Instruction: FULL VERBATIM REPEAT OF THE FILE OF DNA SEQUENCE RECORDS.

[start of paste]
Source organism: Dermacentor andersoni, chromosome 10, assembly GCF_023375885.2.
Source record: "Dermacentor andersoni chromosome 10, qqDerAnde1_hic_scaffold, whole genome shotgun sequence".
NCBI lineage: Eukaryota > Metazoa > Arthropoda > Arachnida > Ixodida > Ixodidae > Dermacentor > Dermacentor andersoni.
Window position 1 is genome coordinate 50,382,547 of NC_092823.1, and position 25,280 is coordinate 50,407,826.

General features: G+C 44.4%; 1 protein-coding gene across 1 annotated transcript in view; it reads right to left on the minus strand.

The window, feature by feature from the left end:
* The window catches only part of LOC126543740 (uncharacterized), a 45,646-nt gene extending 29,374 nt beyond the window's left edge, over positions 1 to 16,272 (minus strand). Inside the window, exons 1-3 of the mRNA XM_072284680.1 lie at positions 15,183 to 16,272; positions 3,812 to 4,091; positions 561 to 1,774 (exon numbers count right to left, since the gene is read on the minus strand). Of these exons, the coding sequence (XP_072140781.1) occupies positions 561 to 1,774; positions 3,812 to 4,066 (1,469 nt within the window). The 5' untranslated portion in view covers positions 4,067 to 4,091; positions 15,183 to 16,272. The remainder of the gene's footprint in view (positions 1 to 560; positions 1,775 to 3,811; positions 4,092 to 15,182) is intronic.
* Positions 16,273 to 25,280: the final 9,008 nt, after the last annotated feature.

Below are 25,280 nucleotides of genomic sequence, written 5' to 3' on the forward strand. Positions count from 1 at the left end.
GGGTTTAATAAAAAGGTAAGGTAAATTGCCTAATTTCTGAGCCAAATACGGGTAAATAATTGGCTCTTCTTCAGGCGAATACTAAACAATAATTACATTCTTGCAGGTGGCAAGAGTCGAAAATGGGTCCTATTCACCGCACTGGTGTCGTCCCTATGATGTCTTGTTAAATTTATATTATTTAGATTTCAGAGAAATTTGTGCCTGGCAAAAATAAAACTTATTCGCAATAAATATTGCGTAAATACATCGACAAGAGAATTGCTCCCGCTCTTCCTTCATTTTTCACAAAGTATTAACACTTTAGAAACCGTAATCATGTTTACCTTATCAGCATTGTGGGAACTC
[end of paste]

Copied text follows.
Source organism: Dermacentor andersoni, chromosome 10, assembly GCF_023375885.2.
Source record: "Dermacentor andersoni chromosome 10, qqDerAnde1_hic_scaffold, whole genome shotgun sequence".
NCBI lineage: Eukaryota > Metazoa > Arthropoda > Arachnida > Ixodida > Ixodidae > Dermacentor > Dermacentor andersoni.
Window position 1 is genome coordinate 50,382,547 of NC_092823.1, and position 25,280 is coordinate 50,407,826.

General features: G+C 44.4%; 1 protein-coding gene across 1 annotated transcript in view; it reads right to left on the minus strand.

The window, feature by feature from the left end:
* The window catches only part of LOC126543740 (uncharacterized), a 45,646-nt gene extending 29,374 nt beyond the window's left edge, over positions 1 to 16,272 (minus strand). Inside the window, exons 1-3 of the mRNA XM_072284680.1 lie at positions 15,183 to 16,272; positions 3,812 to 4,091; positions 561 to 1,774 (exon numbers count right to left, since the gene is read on the minus strand). Of these exons, the coding sequence (XP_072140781.1) occupies positions 561 to 1,774; positions 3,812 to 4,066 (1,469 nt within the window). The 5' untranslated portion in view covers positions 4,067 to 4,091; positions 15,183 to 16,272. The remainder of the gene's footprint in view (positions 1 to 560; positions 1,775 to 3,811; positions 4,092 to 15,182) is intronic.
* Positions 16,273 to 25,280: the final 9,008 nt, after the last annotated feature.

Below are 25,280 nucleotides of genomic sequence, written 5' to 3' on the forward strand. Positions count from 1 at the left end.
GGGTTTAATAAAAAGGTAAGGTAAATTGCCTAATTTCTGAGCCAAATACGGGTAAATAATTGGCTCTTCTTCAGGCGAATACTAAACAATAATTACATTCTTGCAGGTGGCAAGAGTCGAAAATGGGTCCTATTCACCGCACTGGTGTCGTCCCTATGATGTCTTGTTAAATTTATATTATTTAGATTTCAGAGAAATTTGTGCCTGGCAAAAATAAAACTTATTCGCAATAAATATTGCGTAAATACATCGACAAGAGAATTGCTCCCGCTCTTCCTTCATTTTTCACAAAGTATTAACACTTTAGAAACCGTAATCATGTTTACCTTATCAGCATTGTGGGAACTC